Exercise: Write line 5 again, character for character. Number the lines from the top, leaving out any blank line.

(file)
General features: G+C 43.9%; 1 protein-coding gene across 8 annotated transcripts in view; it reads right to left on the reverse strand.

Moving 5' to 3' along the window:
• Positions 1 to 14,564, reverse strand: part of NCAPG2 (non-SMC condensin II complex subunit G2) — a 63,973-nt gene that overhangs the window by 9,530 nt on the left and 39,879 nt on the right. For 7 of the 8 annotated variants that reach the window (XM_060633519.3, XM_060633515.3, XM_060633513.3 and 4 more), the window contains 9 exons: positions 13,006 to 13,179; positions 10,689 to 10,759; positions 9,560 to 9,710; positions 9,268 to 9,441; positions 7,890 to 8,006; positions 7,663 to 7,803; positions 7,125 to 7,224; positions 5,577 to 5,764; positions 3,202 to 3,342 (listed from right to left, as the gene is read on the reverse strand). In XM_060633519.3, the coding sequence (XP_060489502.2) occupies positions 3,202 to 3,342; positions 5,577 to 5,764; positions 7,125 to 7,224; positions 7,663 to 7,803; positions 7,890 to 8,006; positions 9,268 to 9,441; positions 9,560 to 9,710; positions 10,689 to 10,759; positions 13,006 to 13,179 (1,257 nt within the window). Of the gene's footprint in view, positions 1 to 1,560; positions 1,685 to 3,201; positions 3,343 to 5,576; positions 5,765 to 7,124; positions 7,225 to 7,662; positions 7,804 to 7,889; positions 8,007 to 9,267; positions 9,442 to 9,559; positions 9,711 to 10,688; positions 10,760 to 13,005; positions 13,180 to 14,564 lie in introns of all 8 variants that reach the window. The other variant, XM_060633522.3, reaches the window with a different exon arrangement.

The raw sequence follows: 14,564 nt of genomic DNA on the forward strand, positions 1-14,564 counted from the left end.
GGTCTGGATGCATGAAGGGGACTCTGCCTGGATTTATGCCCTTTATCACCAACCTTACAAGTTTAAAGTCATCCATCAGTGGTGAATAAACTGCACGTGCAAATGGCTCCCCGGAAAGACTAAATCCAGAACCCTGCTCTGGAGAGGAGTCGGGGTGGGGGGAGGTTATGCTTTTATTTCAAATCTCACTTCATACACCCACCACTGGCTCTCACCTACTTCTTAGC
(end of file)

GGTCTGGATGCATGAAGGGGACTCTGCCTGGATTTATGCCCTTTATCACCAACCTTACAAGTTTAAAGTCATCCATCAGTGGTGAATAAACTGCACGTGCAAATGGCTCCCCGGAAAGACTAAATCCAGAACCCTGCTCTGGAGAGGAGTCGGGGTGGGGGGAGGTTATGCTTTTATTTCAAATCTCACTTCATACACCCACCACTGGCTCTCACCTACTTCTTAGC